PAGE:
Protest Draws Attention to Family Behind OxyContin
Protesters gathered at the Metropolitan Museum of Art at an exhibit funded by the Sackler family, owners of Purdue Pharma – the makers of OxyContin.
As reported by the NY Times, anti-opioid activists unfurled banners and scattered pill bottles on Saturday inside the Sackler Wing of the Metropolitan Museum of Art in New York, which is named for a family connected to the powerful painkilling drug OxyContin.
The protest, which was organized by a group started by the celebrated photographer Nan Goldin, started just after 4 p.m., when several dozen people converged at the Temple of Dendur inside the wing.
As onlookers watched, protesters brandished black banners with the phrases “Shame on Sackler” and “Fund Rehab” and hurled yellow pill bottles with white labels that read “OxyContin” and “prescribed to you by the Sacklers” into the wing’s reflecting pool.
Ms. Goldin announced a series of demands in the form of short statements, including “harm reduction” and “treatment,” that were repeated loudly by the crowd.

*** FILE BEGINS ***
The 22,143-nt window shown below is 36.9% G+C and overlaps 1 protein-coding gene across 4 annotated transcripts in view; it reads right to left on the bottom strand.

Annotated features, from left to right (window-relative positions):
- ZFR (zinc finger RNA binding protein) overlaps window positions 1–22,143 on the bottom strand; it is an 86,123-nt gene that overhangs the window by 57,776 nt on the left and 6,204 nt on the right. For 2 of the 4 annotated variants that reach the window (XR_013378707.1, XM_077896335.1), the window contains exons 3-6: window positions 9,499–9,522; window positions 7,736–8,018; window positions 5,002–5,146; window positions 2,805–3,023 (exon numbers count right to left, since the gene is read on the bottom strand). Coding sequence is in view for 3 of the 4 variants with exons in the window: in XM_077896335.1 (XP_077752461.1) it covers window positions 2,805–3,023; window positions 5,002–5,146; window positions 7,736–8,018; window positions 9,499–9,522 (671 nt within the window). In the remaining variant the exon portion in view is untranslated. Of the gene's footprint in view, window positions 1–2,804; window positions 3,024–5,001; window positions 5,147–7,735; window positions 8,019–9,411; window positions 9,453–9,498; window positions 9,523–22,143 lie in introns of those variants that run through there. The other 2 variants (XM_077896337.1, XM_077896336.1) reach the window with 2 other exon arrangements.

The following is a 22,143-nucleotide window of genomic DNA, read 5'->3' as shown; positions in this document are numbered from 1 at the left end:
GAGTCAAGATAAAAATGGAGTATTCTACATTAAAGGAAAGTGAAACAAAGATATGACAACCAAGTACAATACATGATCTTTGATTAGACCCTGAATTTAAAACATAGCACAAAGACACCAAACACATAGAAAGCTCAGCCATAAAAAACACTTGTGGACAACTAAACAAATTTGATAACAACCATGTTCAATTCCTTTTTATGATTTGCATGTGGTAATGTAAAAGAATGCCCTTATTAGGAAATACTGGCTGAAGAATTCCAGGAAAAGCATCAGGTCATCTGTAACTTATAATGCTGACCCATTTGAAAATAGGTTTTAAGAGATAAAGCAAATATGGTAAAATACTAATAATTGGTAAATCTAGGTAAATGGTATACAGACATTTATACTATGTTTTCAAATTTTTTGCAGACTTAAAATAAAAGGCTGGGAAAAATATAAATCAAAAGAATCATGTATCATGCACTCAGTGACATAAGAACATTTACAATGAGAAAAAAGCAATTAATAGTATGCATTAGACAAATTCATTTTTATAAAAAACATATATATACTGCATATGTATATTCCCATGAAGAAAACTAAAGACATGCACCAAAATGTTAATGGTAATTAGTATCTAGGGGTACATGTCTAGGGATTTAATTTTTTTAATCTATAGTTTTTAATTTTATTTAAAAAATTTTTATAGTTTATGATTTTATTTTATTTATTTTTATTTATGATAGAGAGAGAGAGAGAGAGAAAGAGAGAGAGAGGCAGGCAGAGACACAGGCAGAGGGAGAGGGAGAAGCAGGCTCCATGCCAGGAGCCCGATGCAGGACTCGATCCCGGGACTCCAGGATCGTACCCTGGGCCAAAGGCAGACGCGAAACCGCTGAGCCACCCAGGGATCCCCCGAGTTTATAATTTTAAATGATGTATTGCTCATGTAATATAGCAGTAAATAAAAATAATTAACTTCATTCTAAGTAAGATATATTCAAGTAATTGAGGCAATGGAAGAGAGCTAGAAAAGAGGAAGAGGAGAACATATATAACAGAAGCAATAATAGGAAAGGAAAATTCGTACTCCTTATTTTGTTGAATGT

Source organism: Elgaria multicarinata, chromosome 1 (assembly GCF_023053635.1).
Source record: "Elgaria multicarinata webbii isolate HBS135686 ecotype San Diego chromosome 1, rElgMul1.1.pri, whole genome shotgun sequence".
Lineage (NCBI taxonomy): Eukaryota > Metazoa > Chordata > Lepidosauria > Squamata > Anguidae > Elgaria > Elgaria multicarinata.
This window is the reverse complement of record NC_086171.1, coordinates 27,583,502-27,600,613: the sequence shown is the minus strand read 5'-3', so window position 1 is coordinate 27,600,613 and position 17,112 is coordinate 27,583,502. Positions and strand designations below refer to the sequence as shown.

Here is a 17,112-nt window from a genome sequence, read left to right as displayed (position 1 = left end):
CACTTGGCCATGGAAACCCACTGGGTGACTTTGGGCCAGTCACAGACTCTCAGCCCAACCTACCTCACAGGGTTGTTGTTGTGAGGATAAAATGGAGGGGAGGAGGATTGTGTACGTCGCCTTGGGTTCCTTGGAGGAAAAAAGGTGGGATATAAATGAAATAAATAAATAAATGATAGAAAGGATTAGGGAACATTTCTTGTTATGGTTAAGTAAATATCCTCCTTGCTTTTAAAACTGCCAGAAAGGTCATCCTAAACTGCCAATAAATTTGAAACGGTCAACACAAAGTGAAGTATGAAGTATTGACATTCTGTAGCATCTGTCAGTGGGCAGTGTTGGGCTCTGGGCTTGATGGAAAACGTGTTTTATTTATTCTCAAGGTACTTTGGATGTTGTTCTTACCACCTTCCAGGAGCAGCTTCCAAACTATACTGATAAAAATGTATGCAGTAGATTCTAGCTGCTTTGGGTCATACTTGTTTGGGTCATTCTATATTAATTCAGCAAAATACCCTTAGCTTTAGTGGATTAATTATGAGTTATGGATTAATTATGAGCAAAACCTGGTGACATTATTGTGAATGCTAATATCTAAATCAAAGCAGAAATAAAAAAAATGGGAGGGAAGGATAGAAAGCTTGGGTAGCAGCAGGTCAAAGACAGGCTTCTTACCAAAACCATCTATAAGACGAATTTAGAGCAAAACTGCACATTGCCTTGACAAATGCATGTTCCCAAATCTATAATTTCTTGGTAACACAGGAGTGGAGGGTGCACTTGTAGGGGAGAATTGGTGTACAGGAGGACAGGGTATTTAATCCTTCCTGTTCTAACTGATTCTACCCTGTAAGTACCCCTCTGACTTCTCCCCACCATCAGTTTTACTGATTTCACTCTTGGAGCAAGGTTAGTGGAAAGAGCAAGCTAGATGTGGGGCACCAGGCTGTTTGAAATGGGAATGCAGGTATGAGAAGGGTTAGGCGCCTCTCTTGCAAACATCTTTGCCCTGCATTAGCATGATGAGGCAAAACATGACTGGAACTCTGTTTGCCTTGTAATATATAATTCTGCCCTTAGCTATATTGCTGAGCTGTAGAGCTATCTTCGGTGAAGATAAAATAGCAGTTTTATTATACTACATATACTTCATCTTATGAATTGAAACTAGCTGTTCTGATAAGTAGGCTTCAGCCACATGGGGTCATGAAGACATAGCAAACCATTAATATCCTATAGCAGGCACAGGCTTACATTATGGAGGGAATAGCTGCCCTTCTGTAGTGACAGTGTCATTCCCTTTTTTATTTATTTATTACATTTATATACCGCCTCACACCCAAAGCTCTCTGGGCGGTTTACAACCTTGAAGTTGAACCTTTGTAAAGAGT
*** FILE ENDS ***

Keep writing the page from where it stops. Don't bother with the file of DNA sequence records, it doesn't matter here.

“We are artists, activists, addicts,” she shouted. “We are fed up.”
Ms. Goldin — whose intimate photographs documenting drug use, violence and deaths from AIDS are displayed in numerous museums, including the Metropolitan — started an anti-opioid group called Prescription Addiction Intervention Now, or PAIN, after being addicted to OxyContin from 2014 to 2017. She has called withdrawal from OxyContin the darkest experience of her life.
While museums around the world have benefited from the Sackler’s generosity, many of the donations were made before the OxyContin crisis struck.
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To read more about how protesters are drawing attention to the makers of OxyContin, please visit the New York Times.